Are we witnessing a major VC pullback? Is it temporary? What does that mean for startups? Certainly the topic du jour in startup circles.
Here’s what I’m seeing.
IS THE PULLBACK REAL?
Yes. The market is a bit all over the place, not everyone fully agrees on what’s happening, and certainly a number of financings are still taking place. But the pullback is real and already starting to show in the data (CB Insights Q1’22 report).
My sense is that the current reality of the market is a lot worse, because deal data is a trailing indicator – financings are often announced months after they closed.
We’ve rapidly, perhaps brutally, transitioned from a hyper frothy VC environment to a world where many deals are not getting done.
As more and more companies around the world rely on data for competitive advantage and mission-critical needs, the stakes have increased tremendously, and data infrastructure needs to be utterly reliable.
In the applications world, the need to monitor and maintain infrastructure gave rise to an entire industry, and iconic leaders like Datadog. Who will be the Datadog of the data infrastructure world? A handful of data startups have thrown their hat in the ring, and Monte Carlo is certainly one of the most notable companies in that group.
Monte Carlo presents itself as an end-to-end dataobservability platform that aims to increases trust in data by eliminating data downtime, so engineers innovate more and fix less. Started in 2019, the company has already raised $101M in venture capital, most recently in a Series C announced in August 2021.
It was a real pleasure to welcome Monte Carlo’s co-founder and CEO, Barr Moses, for a fun and educational conversation about data observavibility and the data infrastructure world in general.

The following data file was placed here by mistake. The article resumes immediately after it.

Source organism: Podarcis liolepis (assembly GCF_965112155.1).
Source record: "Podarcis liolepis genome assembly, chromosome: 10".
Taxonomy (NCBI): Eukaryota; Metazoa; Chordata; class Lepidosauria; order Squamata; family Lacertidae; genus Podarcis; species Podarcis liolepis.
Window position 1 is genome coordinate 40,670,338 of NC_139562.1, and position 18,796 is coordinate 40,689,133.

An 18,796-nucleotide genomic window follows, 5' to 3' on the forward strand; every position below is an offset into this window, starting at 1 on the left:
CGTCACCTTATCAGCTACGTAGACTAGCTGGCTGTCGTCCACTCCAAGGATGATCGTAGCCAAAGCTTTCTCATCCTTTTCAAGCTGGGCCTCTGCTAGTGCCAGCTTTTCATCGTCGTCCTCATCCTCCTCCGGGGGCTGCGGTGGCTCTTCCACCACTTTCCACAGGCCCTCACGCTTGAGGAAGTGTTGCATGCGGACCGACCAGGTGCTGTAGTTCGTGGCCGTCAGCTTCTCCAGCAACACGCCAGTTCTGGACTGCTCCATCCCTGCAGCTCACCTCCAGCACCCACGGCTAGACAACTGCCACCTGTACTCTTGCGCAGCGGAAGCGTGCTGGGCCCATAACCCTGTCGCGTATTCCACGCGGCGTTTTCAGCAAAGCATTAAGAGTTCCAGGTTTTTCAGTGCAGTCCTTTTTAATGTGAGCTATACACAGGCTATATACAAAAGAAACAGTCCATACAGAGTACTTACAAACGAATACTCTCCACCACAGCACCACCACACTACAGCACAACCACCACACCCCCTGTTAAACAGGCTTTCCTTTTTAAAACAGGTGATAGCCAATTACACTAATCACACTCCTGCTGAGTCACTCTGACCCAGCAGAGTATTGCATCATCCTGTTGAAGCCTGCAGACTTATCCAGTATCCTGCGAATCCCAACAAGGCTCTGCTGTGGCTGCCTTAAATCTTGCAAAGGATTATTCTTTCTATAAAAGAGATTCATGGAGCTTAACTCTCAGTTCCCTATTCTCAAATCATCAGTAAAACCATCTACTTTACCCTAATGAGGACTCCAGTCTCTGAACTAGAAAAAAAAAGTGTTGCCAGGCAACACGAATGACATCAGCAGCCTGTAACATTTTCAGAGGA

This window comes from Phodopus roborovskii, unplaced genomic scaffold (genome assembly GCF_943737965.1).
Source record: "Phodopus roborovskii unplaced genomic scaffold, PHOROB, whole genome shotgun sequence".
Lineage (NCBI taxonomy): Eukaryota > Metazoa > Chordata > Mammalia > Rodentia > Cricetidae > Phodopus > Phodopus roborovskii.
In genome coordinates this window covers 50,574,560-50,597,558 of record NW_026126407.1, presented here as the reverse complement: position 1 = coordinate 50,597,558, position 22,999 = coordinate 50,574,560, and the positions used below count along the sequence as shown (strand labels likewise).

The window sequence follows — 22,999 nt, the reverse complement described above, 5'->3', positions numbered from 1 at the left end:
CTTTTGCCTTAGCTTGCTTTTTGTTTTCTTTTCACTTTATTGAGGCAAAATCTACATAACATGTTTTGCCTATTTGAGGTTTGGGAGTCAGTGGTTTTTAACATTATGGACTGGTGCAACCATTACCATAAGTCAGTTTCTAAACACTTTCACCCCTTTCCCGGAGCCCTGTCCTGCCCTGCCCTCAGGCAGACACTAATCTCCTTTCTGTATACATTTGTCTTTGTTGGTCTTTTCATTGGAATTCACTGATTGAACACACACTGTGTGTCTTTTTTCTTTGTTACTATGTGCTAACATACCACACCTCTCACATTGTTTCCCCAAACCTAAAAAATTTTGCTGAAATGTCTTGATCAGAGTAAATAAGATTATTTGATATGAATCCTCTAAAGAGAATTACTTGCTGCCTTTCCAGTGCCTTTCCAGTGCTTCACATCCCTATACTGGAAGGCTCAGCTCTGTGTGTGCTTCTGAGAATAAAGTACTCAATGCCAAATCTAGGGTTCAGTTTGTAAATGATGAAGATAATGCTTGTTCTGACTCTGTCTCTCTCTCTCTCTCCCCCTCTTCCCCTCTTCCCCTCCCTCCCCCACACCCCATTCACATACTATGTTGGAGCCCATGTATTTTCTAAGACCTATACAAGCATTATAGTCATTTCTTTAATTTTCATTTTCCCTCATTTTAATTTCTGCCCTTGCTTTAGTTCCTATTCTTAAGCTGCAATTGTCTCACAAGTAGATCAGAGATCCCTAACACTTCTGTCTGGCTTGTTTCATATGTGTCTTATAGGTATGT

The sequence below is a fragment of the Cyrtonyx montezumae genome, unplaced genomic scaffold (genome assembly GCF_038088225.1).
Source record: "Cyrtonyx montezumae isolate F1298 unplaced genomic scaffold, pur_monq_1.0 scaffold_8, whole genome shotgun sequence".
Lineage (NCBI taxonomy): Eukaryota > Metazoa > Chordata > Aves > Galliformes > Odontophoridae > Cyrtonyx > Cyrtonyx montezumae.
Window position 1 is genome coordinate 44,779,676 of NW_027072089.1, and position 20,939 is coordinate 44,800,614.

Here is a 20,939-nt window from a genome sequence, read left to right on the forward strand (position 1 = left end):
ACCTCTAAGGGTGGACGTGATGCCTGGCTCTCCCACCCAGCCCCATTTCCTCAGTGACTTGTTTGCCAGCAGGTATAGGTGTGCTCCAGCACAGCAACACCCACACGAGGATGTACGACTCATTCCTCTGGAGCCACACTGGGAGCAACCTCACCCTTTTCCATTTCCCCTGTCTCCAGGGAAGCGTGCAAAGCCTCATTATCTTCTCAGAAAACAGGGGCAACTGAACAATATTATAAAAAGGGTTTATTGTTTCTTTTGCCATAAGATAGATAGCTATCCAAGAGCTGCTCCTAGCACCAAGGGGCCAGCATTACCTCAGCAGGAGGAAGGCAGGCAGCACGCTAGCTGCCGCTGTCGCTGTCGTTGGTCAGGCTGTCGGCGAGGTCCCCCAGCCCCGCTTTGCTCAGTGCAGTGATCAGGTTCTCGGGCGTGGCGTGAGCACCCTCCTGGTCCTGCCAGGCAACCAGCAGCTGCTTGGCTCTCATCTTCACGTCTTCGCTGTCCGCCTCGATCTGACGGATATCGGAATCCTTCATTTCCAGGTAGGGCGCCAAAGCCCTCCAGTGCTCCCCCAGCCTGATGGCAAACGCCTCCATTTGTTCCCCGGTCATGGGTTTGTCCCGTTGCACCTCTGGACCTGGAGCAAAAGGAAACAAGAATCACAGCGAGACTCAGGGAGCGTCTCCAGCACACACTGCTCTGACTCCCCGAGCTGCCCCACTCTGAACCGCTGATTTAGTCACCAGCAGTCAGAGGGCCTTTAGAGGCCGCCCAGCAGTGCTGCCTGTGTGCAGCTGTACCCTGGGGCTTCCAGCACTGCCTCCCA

Chainalysis has been been playing a key role in the crypto ecosystem. As the leader in the blockchain data and intelligence market, it’s made it easier for many financial and government institutions to feel more comfortable with the space.
Chainalysis has been growing fast, having raised $360 million of venture capital to date, including most recently in Series E at $4.2 billion valuation.Before founding Chainalysis, he was the COO of Payward, the leading Euro to Bitcoin exchange. Importantly he was also a co-founder of the crypto exchange, Kraken, in San Francisco. He holds a PhD in quantum mechanics, no big deal.
Our business lives are full of optimization problems – scheduling, time management, resource planning, pricing, routing, risk management, network optimization, financial engineering, etc. Simply defined, optimization is the science of making the best decision possible, given a set of constraints.
Historically, optimization has been the province of PhDs with deep backgrounds in mathematics, using a generation of software that was developed for academia and large defense contractors.